Why we should do this: what the evidence says

Invest in cross-sector activities to support innovative research on infant feeding among academics, iwi and community providers.

Research explores the experiential, social, economic and cultural influences that contribute to infant feeding in New Zealand Aotearoa.

A strong evidence base for breastfeeding is recognised as a crucial component of ensuring that adequate resources are dedicated to breastfeeding (World Health Organization and United Nations Children’s Fund 2003).


Ministry of Health | Manatū Hauora continues to strengthen the accuracy and completeness of the existing data set on breastfeeding rates.

The Global Strategy recommends that data on breastfeeding trends is collected and used to evaluate the impact of interventions. Having a complete and accurate data set is essential to this goal (World Health Organization and United Nations Children’s Fund 2003).

Where are we now?

  • Some DHB breastfeeding activities are not informed by a comprehensive data set.
  • Research initiatives are underway to identify breastfeeding intentions, outcomes, barriers and enablers in New Zealand Aotearoa and internationally, but more research specific to New Zealand Aotearoa is needed.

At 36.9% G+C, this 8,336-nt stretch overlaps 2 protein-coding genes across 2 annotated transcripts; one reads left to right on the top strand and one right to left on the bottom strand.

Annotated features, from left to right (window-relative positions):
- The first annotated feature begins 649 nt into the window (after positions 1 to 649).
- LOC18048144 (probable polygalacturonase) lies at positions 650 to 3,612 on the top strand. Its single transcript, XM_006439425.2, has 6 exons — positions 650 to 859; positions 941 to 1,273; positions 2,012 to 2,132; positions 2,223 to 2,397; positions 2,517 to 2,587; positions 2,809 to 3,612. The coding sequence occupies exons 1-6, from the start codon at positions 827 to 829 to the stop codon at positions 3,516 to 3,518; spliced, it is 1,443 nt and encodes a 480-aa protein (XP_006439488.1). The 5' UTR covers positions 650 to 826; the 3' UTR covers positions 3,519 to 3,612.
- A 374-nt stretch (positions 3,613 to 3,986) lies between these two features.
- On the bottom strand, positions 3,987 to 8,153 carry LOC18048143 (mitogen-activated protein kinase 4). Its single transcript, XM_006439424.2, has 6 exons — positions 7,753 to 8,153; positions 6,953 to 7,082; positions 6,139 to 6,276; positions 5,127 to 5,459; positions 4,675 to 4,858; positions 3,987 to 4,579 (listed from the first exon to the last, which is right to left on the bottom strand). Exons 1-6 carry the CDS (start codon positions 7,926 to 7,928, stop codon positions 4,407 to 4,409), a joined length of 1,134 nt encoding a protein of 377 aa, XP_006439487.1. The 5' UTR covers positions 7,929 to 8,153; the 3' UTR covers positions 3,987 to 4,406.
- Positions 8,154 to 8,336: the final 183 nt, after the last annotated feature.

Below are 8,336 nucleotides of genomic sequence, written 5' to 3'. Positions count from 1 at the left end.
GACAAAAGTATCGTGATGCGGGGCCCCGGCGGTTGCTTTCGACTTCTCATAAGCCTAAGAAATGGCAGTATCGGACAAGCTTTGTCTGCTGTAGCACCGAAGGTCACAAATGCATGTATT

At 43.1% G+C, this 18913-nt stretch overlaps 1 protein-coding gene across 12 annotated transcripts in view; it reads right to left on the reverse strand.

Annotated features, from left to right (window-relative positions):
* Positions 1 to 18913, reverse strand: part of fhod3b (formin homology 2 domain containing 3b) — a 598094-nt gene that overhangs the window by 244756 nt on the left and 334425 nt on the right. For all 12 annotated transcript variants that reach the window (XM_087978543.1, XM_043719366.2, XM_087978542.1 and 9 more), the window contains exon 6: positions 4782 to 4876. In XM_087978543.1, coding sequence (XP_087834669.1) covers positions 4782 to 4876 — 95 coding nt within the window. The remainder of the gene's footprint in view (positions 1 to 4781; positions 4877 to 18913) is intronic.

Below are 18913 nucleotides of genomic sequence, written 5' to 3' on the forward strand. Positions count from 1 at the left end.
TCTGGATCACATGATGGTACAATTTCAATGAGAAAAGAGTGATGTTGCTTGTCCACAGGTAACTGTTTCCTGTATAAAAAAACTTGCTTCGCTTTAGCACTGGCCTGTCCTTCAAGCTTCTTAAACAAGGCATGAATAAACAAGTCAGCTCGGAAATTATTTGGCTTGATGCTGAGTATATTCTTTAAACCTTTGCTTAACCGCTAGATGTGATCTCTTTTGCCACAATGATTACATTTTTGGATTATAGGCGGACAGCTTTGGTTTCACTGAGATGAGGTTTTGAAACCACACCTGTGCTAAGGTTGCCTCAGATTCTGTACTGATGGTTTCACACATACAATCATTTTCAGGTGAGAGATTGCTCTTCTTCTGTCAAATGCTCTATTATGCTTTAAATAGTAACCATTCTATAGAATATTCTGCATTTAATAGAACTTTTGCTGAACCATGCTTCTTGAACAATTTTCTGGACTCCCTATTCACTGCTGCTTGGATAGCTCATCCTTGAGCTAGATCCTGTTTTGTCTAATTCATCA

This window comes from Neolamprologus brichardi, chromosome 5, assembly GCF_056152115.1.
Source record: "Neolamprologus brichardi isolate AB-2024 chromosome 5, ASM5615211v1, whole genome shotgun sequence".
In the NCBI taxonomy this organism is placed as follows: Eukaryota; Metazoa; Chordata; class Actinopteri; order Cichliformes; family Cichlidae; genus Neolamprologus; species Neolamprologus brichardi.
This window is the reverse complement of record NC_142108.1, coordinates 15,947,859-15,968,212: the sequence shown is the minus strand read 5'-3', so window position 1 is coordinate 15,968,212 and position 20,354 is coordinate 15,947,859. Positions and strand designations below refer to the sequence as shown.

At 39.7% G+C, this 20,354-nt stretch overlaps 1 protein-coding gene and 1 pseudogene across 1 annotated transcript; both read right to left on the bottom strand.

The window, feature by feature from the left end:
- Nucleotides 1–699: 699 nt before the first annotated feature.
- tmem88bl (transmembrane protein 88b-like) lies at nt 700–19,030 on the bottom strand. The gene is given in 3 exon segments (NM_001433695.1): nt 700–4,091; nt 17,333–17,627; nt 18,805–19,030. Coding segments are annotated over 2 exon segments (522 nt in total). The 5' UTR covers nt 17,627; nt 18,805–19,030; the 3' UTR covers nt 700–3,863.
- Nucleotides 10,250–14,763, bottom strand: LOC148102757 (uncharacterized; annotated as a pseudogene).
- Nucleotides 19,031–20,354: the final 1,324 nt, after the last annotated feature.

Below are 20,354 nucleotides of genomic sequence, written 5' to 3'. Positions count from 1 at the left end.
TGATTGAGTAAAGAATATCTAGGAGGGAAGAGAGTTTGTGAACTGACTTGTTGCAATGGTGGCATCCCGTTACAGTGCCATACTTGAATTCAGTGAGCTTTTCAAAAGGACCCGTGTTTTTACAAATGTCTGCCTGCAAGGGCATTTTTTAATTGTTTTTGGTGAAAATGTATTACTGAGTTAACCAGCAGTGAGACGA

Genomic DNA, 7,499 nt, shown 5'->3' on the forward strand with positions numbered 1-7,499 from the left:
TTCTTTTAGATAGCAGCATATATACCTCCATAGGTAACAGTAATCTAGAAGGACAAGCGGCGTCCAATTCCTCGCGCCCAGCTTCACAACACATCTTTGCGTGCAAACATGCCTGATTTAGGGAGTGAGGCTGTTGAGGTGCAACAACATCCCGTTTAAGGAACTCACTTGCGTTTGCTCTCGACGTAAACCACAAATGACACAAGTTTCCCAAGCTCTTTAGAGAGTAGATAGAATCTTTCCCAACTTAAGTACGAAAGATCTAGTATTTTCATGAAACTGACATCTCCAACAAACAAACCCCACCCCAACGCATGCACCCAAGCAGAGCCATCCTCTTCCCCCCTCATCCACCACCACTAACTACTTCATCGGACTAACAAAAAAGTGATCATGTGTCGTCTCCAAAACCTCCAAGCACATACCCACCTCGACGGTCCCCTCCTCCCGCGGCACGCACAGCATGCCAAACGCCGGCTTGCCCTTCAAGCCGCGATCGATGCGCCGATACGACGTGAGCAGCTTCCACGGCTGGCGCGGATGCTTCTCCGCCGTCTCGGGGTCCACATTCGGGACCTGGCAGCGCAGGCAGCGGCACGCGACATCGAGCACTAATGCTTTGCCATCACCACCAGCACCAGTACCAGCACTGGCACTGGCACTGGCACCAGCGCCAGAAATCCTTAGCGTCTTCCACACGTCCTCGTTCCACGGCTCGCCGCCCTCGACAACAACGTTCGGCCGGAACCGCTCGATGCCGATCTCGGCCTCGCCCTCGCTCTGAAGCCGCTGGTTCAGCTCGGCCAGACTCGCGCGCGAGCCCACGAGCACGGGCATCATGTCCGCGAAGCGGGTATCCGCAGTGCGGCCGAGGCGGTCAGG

• Standard measures and indicators of breastfeeding do not capture the diversity of infant feeding practices in New Zealand Aotearoa.

Next steps

  • Create a WCTO DataMart to improve the quality of breastfeeding data.
  • Ensure data collected in Maternity Clinical Information Systems is able to be reported locally, nationally and to the Ministry of Health | Manatū Hauora.


Skafida V. 2014. Change in breastfeeding patterns in Scotland between 2004 and 2011 and the role of health policy. European Journal of Public Health. 24(6): 1033–41.

Skouteris H, Bailey C, Nagle C , et al. 2017. Interventions designed to promote exclusive breastfeeding in high-income countries: A systematic review update. Breastfeeding Medicine. 12(10): 604–14.

Smith J, Cattaneo A, Iellamo A, et al. 2018. Review of effective strategies to promote breastfeeding. New South Wales: Sax Institue for the Department of Health.

Stevenson S, Strategic Health Solutions Ltd (on behalf of Midland Maternity Action Group). 2017. Midland Breastfeeding Framework: A guide to support future service development to increase breastfeeding rates in the Midland region of New Zealand. New Zealand.

World Health Organization, United Nations Children’s Fund. 2003. Global strategy for infant and young child feeding. Geneva: World Health Organization.